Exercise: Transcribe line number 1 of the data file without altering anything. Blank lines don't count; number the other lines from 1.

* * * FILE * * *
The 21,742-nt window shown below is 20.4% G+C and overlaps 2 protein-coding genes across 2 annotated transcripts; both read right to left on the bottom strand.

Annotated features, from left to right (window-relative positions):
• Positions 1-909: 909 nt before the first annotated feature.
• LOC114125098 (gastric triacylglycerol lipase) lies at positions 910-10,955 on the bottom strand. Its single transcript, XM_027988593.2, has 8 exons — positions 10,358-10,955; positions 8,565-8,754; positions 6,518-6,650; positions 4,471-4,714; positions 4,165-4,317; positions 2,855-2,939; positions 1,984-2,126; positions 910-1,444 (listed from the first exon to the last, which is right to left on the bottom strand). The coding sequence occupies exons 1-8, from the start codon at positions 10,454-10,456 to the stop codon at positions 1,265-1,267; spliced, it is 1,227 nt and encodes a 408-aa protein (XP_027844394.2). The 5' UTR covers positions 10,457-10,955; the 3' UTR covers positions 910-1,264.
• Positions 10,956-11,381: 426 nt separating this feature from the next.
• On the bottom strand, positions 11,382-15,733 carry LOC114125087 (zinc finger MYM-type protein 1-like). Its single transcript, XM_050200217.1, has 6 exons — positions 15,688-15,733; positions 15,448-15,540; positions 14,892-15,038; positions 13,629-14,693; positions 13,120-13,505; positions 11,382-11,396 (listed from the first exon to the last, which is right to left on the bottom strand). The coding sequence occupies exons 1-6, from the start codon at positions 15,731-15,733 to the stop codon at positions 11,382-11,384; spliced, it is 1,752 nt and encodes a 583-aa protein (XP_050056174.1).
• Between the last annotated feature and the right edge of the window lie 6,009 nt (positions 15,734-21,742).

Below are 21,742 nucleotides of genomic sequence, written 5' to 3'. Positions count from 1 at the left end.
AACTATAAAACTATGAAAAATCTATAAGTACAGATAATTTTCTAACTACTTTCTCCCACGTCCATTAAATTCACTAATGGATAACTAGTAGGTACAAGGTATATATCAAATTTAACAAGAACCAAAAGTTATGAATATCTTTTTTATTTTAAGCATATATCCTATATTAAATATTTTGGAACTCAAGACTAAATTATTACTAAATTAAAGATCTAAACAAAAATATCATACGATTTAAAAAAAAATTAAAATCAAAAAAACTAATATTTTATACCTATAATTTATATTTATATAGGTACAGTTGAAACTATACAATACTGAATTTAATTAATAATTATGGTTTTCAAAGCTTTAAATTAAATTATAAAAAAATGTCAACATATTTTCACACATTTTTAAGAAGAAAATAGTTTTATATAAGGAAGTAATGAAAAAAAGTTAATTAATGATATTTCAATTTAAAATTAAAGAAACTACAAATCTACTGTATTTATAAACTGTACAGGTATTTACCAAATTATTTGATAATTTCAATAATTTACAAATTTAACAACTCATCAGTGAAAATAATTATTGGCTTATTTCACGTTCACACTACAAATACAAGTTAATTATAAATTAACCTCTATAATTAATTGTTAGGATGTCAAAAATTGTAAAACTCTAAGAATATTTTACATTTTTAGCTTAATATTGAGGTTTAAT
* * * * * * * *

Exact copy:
The 21,742-nt window shown below is 20.4% G+C and overlaps 2 protein-coding genes across 2 annotated transcripts; both read right to left on the bottom strand.